Howard fourth graders hear candidates, cast ballots of their own

Published 5:02 am Saturday, October 16, 2004

By By SPIROS GALLOS / Niles Daily Star
NILES - Although none of them will be eligible to vote in the Nov. 2 presidential election, fourth graders at Howard Elementary School cast their vote for the next President of the United States on Friday.
Two and a half weeks of work by Mike Frost's fourth-grade class came to an end today with a mock-presidential election.
The mock election came about as a result of the class studying articles in the Niles Daily Star. Frost said the students' interest in politics gave rise to the idea.
Each candidate was played by a student in the class who was required to do research on the individual they were representing and prepare a speech detailing their plans for the country, if elected.
Stuart Coulston, 10, played the role of President George W. Bush, while Josh Youngman, 10, played Senator John Kerry. The roles of Dick Cheney and John Edwards were played by Nicholas Zimmerman, 9, and Jerrid Burdue, 10, respectively.
The students were chosen by their classmates after Frost asked the class to separate into those who favored Bush and those who favored Kerry. The undecided students became the debate committee.
In the week and a half leading up to the election, the candidates campaigned on the school playground, giving speeches and meeting with the voting public.
Frost said Coulston even asked him for a trash bag to pick up litter on the school playground.
Part of the students' research was learning how to act like a candidate and how to campaign to raise awareness for their cause.
But the election almost didn't happen. Earlier this week, signs from both parties were being torn down and vandalized by students and Principal Barb Garrard warned the class that the election would be canceled if the behavior continued.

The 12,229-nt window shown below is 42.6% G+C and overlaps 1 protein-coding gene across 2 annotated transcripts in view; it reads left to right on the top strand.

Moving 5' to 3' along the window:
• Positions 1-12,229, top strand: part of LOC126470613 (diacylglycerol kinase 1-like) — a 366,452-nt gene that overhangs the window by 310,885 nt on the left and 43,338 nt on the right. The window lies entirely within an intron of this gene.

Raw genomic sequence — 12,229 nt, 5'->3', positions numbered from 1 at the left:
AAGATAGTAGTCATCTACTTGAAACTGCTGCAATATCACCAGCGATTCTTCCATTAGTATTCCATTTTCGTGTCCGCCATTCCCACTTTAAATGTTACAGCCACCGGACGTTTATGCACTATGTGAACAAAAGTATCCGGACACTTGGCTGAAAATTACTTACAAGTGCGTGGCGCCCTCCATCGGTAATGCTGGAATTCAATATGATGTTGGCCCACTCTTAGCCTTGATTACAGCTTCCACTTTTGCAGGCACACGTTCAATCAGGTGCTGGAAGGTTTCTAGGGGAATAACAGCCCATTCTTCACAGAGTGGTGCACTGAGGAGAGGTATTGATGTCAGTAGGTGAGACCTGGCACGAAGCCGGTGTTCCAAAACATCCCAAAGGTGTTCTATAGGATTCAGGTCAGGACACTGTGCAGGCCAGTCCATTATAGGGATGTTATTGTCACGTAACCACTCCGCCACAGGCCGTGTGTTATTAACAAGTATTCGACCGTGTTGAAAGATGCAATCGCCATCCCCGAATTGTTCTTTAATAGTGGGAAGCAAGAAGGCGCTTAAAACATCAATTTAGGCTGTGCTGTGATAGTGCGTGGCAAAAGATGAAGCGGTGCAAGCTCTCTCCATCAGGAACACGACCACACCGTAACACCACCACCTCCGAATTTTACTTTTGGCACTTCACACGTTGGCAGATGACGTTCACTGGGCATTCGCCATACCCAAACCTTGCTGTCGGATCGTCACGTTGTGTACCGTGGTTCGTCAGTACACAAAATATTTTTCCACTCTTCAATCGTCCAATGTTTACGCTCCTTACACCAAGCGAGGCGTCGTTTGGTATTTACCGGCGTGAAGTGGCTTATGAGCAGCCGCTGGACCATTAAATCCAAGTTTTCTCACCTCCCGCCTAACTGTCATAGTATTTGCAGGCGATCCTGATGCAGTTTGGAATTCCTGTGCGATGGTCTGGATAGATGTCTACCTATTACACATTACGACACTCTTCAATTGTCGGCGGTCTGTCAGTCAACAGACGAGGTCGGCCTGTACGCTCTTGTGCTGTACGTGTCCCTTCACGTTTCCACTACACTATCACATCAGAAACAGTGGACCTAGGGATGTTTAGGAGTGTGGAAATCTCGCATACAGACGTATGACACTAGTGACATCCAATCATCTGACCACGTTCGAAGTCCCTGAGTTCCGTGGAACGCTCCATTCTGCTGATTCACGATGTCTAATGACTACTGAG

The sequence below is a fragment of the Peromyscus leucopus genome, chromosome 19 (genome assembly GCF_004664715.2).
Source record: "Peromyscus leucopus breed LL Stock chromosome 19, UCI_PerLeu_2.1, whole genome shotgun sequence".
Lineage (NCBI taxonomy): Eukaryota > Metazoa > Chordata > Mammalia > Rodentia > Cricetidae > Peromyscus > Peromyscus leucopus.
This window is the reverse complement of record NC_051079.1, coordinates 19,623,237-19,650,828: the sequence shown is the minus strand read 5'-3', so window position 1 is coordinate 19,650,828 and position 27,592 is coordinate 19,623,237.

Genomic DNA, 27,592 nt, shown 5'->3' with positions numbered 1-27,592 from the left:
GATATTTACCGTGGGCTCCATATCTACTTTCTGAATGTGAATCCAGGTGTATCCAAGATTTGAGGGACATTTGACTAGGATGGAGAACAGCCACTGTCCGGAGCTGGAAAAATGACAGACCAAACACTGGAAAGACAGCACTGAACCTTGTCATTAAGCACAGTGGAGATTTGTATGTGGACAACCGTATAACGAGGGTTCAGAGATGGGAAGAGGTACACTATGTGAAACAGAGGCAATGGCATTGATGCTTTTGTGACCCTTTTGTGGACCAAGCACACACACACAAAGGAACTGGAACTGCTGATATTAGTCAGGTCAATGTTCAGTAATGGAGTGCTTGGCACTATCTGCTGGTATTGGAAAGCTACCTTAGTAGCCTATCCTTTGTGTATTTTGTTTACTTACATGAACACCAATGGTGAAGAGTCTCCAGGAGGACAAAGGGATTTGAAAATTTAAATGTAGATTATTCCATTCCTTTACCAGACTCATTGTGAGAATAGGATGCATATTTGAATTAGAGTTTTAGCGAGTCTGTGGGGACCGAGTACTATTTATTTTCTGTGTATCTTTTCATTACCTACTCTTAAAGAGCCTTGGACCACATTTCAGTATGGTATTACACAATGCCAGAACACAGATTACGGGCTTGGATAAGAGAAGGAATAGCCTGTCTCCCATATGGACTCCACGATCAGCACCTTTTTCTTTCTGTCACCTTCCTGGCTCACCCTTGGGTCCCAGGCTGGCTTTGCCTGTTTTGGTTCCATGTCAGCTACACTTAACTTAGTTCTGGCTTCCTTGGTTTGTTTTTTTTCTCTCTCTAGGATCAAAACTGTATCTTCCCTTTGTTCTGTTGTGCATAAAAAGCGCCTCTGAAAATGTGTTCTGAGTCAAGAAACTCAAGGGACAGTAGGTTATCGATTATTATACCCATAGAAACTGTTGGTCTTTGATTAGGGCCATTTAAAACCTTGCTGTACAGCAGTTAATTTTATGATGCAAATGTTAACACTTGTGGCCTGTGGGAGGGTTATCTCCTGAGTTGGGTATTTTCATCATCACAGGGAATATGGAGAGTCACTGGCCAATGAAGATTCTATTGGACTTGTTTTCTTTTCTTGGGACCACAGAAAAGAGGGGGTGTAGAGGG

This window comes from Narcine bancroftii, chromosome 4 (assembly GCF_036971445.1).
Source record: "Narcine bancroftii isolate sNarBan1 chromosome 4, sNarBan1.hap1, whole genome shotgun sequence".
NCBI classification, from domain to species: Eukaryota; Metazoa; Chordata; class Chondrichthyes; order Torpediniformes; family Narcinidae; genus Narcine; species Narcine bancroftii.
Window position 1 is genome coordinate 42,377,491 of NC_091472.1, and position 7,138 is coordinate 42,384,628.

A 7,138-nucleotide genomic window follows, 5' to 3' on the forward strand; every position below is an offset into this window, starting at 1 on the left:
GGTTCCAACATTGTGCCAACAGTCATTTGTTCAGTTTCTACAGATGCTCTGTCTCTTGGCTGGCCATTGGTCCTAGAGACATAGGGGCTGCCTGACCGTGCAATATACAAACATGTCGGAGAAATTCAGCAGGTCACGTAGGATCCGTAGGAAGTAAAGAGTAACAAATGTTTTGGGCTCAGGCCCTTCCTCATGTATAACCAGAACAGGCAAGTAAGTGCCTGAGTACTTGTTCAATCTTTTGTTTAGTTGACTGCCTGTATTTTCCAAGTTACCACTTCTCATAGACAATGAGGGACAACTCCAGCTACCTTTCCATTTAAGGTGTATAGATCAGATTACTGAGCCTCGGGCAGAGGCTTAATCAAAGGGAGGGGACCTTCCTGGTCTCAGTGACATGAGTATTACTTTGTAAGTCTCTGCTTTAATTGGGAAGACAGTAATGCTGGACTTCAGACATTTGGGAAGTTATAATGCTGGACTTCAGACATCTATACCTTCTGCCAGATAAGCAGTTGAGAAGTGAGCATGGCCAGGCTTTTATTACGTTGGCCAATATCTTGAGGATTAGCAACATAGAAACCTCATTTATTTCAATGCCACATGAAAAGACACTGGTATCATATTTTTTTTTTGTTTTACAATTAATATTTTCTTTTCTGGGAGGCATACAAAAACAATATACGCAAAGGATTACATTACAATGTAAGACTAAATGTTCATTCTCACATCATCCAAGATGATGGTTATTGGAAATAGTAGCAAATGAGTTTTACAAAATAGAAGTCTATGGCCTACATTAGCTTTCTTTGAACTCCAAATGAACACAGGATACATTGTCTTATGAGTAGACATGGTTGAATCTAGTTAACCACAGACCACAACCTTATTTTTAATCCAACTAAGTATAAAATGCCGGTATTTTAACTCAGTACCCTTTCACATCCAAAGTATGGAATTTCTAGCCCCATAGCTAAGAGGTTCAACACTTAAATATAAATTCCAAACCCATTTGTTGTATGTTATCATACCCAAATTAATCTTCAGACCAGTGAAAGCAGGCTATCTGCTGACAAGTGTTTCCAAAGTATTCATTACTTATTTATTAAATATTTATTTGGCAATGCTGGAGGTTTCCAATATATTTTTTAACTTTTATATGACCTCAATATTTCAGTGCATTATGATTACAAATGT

Before the ballots were cast, each presidential and vice-presidential candidate was asked two questions by a debate committee made of independent students. After each candidate was asked two questions, they presented their final speeches before the voting took place.
The questions were submitted by students in Frost's class and presented to the candidates without any prior knowledge of the questions they would be asked.
Questions ranged from the candidates' plans for the economy and their qualifications, to concerns about township police and job outsourcing in America.
When asked how he would address one student's concern about police coverage in the township where she lives, Youngman, as Kerry, said he would hire more officers so at least one officer was working at anytime during a 24-hour shift.
In response to Youngman's plan, Coulston, as Bush, said that one police officer on shift is not enough.
During their final speech, each candidate presented their plans for the United States and restated why they should be elected.
Burdue, as John Edwards, said, as he pulled out a pair of sunglasses and put them on, the Kerry-Edwards plan provides for "a future so bright, I have to wear shades."
In his final speech, Youngman unveiled his plan to raise the minimum wage to $7 an hour and that he believed the war in Iraq was a mistake.
Coulston proclaimed, "Our plan is working, but in order for me to continue my work and the work in Iraq, I need four more years in office."
After the speeches were given, the three fourth-grade classes returned to their classrooms where they were given ballots and cast their votes.
After the votes were counted, President Bush and Vice President Cheney won the election receiving 59 votes, while Kerry and Edwards earned a respectable 34.
Like real life elections, some ballots had to be thrown out because of multiple votes.
So does this mock election offer a preview of things to come in the real presidential election?
That remains to be seen come Nov. 2.